If Vice-President Maria Leonor G. Robredo becomes president after the elections in May, she is planning to prioritize infrastructure projects for water resources management, public transport and rural development, and reconstruction of public infrastructure and housing projects in calamity-stricken areas.
During the Meet the Presidentiables forum on Friday, she explained that infrastructure development must not be done just for the sake of it, rather be done for a purpose and with a proper strategy.
The Metropolitan Waterworks and Sewerage System has already raised concerns that water levels in Angat dam might go below the minimum by April, she noted, which could lead to a water shortage in the capital and surrounding areas. If she becomes president, she seeks to ensure there is an adequate water supply.
The long-term solution is definitely to invest in the country’s water systems and ensure that they are well maintained, she added.
As for her transport development agenda, Ms. Robredo said that the country has long had a problem with traffic as its “mass transport system remains inefficient.”
She called the issue a “stumbling block to growth” as time is more often than not wasted on the road rather than used more productively.
Her third program is to have a proper solution to what she said was a “cycle of devastation and reconstruction” experienced by areas that are regularly hit by typhoons.
Ms. Robredo proposes building permanent resettlement sites with climate-resilient public housing for those whose houses are completely destroyed and who live in climate-vulnerable areas.
In her economic platform, Ms. Robredo plans to create “a fully functioning national competitiveness council” to bridge the gap between government and the private sector, and craft a comprehensive strategy that involves all stakeholders to make the country more globally competitive.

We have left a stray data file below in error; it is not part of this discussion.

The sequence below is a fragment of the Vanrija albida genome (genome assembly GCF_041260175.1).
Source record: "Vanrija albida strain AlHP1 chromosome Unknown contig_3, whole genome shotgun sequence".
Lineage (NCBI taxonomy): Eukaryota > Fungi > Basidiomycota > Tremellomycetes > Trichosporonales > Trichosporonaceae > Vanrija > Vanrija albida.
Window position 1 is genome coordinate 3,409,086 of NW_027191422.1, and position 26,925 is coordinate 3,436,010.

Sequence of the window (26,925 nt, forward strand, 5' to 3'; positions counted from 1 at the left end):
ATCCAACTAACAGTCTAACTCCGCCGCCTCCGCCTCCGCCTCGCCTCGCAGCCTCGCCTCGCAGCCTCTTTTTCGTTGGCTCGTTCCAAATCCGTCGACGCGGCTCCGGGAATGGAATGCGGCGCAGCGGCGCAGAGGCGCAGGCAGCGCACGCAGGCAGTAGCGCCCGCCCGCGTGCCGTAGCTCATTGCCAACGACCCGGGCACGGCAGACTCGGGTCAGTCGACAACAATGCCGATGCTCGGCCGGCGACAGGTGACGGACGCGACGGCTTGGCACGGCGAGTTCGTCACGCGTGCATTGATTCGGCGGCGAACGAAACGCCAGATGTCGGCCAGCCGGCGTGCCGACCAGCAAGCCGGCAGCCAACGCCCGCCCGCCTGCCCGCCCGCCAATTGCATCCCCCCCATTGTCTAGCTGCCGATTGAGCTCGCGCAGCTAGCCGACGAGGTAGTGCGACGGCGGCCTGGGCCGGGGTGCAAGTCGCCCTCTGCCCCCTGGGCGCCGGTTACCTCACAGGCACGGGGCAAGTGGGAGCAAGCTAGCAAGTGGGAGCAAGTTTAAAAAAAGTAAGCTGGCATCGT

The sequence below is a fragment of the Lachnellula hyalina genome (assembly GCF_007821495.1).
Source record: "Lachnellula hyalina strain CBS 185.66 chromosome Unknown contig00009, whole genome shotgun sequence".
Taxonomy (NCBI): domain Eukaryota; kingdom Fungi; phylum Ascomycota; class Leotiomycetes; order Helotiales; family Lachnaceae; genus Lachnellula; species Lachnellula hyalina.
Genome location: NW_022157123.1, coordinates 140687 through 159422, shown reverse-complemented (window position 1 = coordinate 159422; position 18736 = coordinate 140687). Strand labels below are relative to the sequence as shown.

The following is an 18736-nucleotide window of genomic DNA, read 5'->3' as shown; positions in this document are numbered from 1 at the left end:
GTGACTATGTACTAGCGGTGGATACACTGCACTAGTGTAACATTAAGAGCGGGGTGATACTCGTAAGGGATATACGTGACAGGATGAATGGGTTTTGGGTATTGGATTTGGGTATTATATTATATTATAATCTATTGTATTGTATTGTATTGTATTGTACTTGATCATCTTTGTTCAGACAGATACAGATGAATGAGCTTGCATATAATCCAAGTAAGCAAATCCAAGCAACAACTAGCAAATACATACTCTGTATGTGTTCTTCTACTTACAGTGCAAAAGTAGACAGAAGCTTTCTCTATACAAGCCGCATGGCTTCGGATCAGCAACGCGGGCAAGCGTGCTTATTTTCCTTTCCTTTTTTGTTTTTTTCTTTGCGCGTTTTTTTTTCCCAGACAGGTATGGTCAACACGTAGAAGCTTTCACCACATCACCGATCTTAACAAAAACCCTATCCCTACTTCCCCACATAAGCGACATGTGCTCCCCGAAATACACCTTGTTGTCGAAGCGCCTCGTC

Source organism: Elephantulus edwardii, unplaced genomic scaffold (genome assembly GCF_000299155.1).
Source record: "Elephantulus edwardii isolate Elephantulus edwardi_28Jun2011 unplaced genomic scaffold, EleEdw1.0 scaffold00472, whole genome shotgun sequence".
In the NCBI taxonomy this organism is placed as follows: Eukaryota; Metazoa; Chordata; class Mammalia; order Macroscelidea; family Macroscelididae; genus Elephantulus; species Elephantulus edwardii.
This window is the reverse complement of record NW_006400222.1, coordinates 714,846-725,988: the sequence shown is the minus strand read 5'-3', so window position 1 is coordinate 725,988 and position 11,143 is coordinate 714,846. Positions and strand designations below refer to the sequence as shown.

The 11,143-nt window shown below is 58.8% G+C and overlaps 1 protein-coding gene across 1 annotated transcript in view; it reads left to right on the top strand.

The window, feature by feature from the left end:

“Spaces for dialogue, sectoral feedback, and consensus building will be created, enabling continued sustainable collaboration,” she said.
“Through the entire process, the imperative will be to unlock the energies of the entire economy, ensuring that the Ease of Doing Business Act is implemented, for example, or that roadblocks in the form of outdated policies and laws are removed,” she added.
In the same way, she is eyeing to accelerate the digital transition and reduce the amount of human intervention that can often be an avenue for corruption. “Under a more transparent, ethical, more trustworthy government, the right national priorities necessarily open the gates to progress,” she said at the forum.
“My commitment to the business community — we will create an environment where enterprises have a chance to compete fairly, we will not fixate on restrictions or merely a way to pounce or penalize those who set an inch out of line,” she added. “Your voice will be heard as we work for the common good.”
The presidential aspirant also said that she will encourage more private-public partnerships for critical projects including roads, expressways, airports, seaports, water concession projects, and hybrid models for mass transportation, among others.
“The leader you can trust beyond the elections is the one who should have already earned your trust today through their track record, and through the unshakable proof of what we have so far done in our time in public service, and in fact our entire lives,” Mr. Robredo said. — Alyssa Nicole O. Tan